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Recording Heat Loss at the House With Infrared Thermal Camera

It’s human nature — everyone wants to find that magic “silver bullet” that will solve all their problems. It’s no different in the energy efficiency space, where the industry is constantly looking to find the latest and greatest technology or product that will fix everything. But while we have a lot of innovative solutions, from the simple (smart thermostats) to the complex (hydronic space heating paired with solar thermal collectors), the thing they have in common is that no single approach alone is the answer.

Electric heat pumps are the latest silver bullet. Some in the industry suggest we give up on efficiency altogether and concentrate our efforts on electrification with electric heat pumps.

Don’t get me wrong; I advocate heat pumps for heating and cooling and water heating. Heat pumps are far cleaner and more efficient than their gas-burning alternatives. We must electrify our buildings, and heat pumps will be an integral part of this transition. But until every electron we use comes either directly from solar panels on our rooftops or from solar-powered battery storage, we’ll need other solutions.

Rather than give up on energy efficiency, it’s time to double down and step up our efforts to promote and include it in all decarbonization efforts. It’s a pretty basic concept. Using less of a resource reduces its impact. When that resource negatively impacts the environment, using less is even more critical. Study after study has demonstrated that energy efficiency improvements are the cheapest renewable resource. The California Public Utilities Commission includes savings from energy efficiency improvements as a strategic component of its long-term planning strategy.

In addition, efficiency has other advantages. For years, many of us in the industry have said that the full value of energy efficiency improvements is not recognized and that health, improved durability, comfort, and other non-energy benefits need to be part of the conversation. It has taken time, but the message is finally getting through to the powers that be.

In 2021, the California Public Utilities Commission (CPUC) announced it would now use the Total Savings Benefit or TSB as the new metric for valuing energy efficiency savings. The TSB looks beyond simple financial benefits and considers other factors. Grid impacts, location of savings, and greenhouse gas emissions now contribute to the value of energy efficiency projects. These changes are welcome and help reinforce the concept that saving energy has multiple benefits.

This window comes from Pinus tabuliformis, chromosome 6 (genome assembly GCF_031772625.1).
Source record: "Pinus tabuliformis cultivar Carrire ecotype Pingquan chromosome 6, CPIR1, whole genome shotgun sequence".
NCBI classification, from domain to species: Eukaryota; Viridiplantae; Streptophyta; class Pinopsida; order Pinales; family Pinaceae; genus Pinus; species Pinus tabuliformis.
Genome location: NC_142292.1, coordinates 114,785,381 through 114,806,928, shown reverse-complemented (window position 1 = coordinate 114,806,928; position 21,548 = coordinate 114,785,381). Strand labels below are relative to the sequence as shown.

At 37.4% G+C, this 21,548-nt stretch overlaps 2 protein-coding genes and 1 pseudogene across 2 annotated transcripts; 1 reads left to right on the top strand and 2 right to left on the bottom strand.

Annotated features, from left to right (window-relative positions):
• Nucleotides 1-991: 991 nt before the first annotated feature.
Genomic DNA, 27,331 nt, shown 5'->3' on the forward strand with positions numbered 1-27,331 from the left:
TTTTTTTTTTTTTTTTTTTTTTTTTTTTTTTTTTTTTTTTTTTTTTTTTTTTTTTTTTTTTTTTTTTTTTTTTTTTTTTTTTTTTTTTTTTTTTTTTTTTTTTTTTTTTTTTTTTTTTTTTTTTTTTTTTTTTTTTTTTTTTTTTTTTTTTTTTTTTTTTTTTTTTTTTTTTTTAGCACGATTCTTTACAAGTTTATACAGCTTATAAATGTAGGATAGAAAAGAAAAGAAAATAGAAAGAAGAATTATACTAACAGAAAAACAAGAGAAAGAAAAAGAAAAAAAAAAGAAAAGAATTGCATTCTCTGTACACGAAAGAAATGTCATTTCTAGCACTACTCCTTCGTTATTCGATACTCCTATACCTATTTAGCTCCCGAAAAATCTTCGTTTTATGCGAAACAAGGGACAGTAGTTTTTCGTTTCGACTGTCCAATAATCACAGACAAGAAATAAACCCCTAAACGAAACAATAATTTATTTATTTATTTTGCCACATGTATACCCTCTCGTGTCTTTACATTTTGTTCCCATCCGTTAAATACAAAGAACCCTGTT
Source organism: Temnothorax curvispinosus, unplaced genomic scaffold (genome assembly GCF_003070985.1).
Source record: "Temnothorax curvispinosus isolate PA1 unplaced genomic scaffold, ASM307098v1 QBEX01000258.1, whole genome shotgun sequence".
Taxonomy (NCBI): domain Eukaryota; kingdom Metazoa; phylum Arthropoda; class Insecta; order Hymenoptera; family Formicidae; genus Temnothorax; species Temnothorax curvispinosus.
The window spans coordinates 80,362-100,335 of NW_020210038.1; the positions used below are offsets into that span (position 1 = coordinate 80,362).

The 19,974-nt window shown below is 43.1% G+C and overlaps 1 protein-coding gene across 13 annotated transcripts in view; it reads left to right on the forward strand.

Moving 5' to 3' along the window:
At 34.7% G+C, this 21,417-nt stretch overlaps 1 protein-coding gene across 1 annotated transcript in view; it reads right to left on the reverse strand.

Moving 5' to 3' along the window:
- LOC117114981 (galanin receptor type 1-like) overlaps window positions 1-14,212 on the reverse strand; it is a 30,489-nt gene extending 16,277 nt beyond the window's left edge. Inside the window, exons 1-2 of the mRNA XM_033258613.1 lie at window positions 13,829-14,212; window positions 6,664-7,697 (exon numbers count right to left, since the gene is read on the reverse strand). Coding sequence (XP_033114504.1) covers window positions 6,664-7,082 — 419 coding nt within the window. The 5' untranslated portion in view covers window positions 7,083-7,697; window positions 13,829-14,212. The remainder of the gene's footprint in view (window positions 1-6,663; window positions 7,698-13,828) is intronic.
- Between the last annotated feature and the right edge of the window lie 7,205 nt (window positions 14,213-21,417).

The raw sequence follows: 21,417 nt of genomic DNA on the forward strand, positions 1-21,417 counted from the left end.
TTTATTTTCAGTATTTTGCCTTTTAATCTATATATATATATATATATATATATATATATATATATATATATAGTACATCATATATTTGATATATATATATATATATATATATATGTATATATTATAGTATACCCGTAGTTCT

Placing a dollar value of the avoided costs of generation is also essential. It’s a pretty simple concept. If we can encourage energy efficiency upgrades to meet a specific need, those upgrades have a measurable value. For years we energy geeks have promoted something like this with the idea of “Negawatts” – the watts not generated due to energy efficiency improvements. The term Negawatts hasn’t caught on, but the idea has, in the form of avoided costs. The CPUC now provides an avoided cost calculator for valuing and quantifying the savings from energy efficiency improvements.

Avoided costs can be high and wide-ranging. Imagine how much it costs to build a new power plant. How much benefit would it be to the public if you could avoid building that plant by simply adopting some low-cost energy efficiency improvements? The same logic holds for new distribution lines, transformers, storage, and the overall cost of updating the electrical grid. Energy efficiency has value, and it’s good to see that policymakers are finally quantifying the monetary and societal benefits.

It’s also important to consider when the energy is used. You may have seen news articles or reports about the concern for brownouts or blackouts this summer. When it’s hot out, people stay inside and insulate themselves from the heat with air conditioning. Most air conditioning loads start to increase in the afternoon and may remain high well into the night.